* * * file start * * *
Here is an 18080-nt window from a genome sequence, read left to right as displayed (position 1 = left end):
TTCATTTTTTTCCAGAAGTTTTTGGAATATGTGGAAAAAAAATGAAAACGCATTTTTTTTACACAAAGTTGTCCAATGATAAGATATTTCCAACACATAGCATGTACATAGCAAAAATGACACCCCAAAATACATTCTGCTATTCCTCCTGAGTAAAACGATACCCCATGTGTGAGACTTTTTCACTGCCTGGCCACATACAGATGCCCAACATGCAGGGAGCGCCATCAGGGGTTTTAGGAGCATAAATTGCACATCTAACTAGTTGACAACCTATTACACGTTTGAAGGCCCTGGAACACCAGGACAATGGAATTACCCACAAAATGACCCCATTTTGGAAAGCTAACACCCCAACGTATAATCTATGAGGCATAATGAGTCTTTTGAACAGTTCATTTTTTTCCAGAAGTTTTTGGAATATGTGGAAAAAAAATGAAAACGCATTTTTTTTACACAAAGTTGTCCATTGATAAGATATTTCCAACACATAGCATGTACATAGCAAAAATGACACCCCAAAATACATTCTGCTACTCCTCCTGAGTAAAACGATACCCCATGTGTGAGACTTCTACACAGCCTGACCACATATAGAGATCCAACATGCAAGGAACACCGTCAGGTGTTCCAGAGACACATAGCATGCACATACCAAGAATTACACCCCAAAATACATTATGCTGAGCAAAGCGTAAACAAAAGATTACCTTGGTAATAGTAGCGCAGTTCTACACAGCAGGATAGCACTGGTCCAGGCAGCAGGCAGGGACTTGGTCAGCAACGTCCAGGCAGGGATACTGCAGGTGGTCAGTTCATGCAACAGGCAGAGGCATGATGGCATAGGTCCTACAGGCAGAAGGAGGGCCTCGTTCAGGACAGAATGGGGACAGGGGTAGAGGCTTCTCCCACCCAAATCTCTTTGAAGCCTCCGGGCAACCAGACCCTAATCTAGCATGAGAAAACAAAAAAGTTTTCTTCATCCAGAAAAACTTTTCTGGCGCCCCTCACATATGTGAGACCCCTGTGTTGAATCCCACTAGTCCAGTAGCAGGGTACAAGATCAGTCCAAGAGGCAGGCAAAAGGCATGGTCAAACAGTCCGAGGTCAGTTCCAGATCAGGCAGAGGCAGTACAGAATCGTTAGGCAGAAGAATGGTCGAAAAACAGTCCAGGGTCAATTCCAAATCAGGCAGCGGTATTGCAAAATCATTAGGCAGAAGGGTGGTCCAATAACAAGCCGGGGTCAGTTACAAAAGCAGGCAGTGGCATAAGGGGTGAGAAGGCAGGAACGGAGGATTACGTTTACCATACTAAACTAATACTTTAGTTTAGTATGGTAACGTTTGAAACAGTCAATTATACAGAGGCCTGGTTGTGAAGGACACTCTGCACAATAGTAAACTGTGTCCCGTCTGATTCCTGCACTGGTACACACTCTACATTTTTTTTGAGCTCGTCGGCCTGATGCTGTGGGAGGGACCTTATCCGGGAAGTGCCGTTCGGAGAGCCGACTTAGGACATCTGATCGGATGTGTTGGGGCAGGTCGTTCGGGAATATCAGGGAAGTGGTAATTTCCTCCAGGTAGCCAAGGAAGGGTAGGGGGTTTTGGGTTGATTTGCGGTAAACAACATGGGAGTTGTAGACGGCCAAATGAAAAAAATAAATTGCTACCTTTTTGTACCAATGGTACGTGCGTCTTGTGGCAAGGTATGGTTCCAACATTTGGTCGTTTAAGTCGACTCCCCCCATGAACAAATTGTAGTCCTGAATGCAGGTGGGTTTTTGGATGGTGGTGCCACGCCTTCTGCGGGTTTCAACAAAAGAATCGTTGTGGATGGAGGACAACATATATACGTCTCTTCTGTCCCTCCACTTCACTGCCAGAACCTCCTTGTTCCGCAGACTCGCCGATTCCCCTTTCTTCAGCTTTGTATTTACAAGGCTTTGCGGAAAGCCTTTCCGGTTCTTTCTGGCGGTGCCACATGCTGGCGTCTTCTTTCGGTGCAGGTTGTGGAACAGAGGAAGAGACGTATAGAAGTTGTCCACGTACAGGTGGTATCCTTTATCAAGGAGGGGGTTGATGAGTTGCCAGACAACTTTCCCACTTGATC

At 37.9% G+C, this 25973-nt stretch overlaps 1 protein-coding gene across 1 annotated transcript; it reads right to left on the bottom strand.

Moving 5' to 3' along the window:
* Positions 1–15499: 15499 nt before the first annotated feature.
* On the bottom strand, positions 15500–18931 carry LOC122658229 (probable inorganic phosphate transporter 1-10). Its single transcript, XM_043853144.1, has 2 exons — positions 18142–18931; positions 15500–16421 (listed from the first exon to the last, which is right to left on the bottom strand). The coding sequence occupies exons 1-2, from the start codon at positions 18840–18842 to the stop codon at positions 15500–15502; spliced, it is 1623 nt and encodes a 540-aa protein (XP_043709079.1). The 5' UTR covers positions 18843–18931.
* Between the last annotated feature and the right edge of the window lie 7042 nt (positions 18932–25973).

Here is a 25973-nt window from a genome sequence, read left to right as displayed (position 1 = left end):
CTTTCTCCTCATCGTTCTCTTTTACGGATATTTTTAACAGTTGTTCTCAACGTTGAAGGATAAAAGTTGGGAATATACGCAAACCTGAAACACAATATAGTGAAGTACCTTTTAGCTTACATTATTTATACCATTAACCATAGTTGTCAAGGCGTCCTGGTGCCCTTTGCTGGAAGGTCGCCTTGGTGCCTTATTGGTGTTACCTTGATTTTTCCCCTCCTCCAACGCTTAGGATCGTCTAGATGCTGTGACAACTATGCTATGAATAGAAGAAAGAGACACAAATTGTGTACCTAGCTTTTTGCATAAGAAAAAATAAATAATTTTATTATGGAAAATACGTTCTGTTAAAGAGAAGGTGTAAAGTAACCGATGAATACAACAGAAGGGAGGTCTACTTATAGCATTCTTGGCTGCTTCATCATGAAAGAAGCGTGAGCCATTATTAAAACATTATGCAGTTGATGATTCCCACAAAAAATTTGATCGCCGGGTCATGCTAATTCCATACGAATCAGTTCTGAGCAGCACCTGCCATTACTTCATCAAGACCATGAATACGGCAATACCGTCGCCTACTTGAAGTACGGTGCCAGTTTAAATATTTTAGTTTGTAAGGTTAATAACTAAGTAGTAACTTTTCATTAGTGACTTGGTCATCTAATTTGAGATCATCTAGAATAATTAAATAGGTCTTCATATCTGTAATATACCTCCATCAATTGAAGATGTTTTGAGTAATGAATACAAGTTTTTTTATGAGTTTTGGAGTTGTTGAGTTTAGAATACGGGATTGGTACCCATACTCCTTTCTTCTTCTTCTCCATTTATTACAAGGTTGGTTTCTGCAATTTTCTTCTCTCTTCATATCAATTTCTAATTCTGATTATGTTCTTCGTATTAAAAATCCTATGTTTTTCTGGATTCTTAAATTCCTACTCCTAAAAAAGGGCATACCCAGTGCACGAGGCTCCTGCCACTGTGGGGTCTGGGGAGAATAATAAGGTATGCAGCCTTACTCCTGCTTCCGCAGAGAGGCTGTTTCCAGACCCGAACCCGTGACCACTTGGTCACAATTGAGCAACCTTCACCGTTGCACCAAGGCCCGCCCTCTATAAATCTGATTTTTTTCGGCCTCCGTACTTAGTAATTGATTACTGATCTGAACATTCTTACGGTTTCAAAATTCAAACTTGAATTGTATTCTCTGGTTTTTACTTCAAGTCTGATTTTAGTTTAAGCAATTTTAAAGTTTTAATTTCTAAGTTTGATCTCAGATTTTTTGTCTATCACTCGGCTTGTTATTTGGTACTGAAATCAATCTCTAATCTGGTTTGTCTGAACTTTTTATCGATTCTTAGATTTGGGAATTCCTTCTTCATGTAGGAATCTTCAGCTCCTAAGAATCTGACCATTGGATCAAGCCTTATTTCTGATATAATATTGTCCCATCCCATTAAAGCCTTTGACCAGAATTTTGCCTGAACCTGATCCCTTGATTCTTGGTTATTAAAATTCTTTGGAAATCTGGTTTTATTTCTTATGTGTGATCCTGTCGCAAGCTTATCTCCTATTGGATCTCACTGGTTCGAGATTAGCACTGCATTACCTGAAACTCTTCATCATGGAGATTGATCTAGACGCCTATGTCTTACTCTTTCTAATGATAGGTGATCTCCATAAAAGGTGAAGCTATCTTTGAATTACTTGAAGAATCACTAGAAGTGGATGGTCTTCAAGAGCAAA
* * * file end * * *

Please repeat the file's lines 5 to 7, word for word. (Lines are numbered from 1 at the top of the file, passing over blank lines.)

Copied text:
* Positions 1–15499: 15499 nt before the first annotated feature.
* On the bottom strand, positions 15500–18931 carry LOC122658229 (probable inorganic phosphate transporter 1-10). Its single transcript, XM_043853144.1, has 2 exons — positions 18142–18931; positions 15500–16421 (listed from the first exon to the last, which is right to left on the bottom strand). The coding sequence occupies exons 1-2, from the start codon at positions 18840–18842 to the stop codon at positions 15500–15502; spliced, it is 1623 nt and encodes a 540-aa protein (XP_043709079.1). The 5' UTR covers positions 18843–18931.
* Between the last annotated feature and the right edge of the window lie 7042 nt (positions 18932–25973).